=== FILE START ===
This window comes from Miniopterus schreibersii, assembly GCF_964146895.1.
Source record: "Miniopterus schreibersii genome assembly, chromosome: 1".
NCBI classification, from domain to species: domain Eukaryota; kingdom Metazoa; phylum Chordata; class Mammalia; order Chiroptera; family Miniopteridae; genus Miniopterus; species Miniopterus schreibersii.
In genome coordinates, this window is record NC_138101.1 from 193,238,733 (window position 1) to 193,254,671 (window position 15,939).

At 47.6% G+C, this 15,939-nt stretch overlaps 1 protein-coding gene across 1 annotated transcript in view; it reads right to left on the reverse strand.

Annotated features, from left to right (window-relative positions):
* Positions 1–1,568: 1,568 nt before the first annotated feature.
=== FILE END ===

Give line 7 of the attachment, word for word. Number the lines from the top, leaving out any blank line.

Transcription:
* Positions 1–1,568: 1,568 nt before the first annotated feature.